Until then…

Also posted in Blogging, Life, Web Logs Tagged , , |

Healthy Eating, Dieting, and Food Combining

Longtime readers of Insight Writer will know that I got excited about the Paleo Diet last October and tried it for awhile.

Normally my body stays in a very tight equilibrium. I’ve weighed the same amount and have looked roughly the same way I looked 10 years ago.

I tried the Paleo Diet as a way to experiment with eating a different variety of foods, and to see if eating a new diet would increase my energy levels. The Paleo Diet basically recommenends removing all gluten from your diet and replacing it with other more beneficial proteins. (Gluten is a protein found in wheat and other related plant species)

While I did experience better energy levels (my original intend), I also experienced an unintended side effect. I lost fat around my mid section and lost weight for the first time in over 10 years.

The results both fascinated and scared me (because I did not want to lose any weight), and I have since adopted wheat products back into my diet, although in much smaller portions.

Here are a few articles I wrote up during that time period…

1. Mark’s Daily Apple – Primal Living in a Modern World This is the primary blog I read about the Paleo or “Primal” diet.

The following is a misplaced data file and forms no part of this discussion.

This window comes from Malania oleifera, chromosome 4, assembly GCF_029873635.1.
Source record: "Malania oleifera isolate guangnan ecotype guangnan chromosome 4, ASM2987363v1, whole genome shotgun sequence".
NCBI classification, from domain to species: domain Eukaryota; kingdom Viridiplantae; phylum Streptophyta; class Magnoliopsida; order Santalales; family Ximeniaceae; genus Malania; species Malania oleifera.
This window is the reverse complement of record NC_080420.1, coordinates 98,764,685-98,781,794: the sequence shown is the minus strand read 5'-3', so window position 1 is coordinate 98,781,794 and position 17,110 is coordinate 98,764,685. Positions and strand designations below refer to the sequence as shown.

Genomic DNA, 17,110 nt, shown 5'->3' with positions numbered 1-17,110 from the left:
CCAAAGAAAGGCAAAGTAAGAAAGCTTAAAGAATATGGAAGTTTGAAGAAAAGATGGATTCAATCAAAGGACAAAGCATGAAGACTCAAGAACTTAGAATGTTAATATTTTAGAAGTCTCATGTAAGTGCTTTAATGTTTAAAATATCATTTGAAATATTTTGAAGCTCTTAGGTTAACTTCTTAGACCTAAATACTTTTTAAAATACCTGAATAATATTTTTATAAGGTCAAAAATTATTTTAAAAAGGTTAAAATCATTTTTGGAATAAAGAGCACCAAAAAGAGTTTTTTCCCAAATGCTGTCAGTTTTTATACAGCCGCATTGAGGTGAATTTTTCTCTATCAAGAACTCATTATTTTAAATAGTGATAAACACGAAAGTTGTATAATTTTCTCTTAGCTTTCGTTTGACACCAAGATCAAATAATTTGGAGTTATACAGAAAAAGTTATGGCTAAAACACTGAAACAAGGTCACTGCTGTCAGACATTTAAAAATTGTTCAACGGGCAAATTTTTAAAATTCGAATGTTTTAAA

2. Salad For Breakfast I am now thoroughly convinced that if you replace ANY food in your diet with vegetables you will instantly see better results. With that being said, I still don’t recommend vegetarian diets exclusively because even vegetarians don’t eat ALL vegetables. Remember… Grains, Legumes, Fish, Fruit, and all the other things vegetarians eat are not vegetables. Meats are not the enemy. There is certainly more to be said on the subject in the future as I do more research.

3. Eating Healthy On a Budget Many people are concerned that they can not eat healthy on a budget. That organic food costs too much, etc, etc… That is simply not the case if you do some very basic research, some food planning, and are willing to shop around a bit. Remember, an ounce of prevention is worth a pound of cure as well…

4. The Best Snack Food For Weight Loss From my own research and experimentation I have found nuts to be extremely helpful in helping people to lose weight. I think I may be adding seeds such as sunflower and pumpkin seeds to the list in the near future. These little things are amazing, but like all things, should not be taken in excess.

5. How Eating Meat Can Save The Planet I wrote this to show that once again, meat is not the enemy, and that raising meat can be an effective way to use land that can not be used as well for crops. And again, protein from animals that eat grasses can be really healthy for you. Again, more on this subject later.

Random Things…

1. I am still pondering the idea that clean water, wastewater treatment, and antibiotics are the three main things that have contributed to our longer life spans in the past century. Better food, pharmaceutical drugs besides antibiotics, and better surgical technology have not contributed to our long lives as much as we would like to think.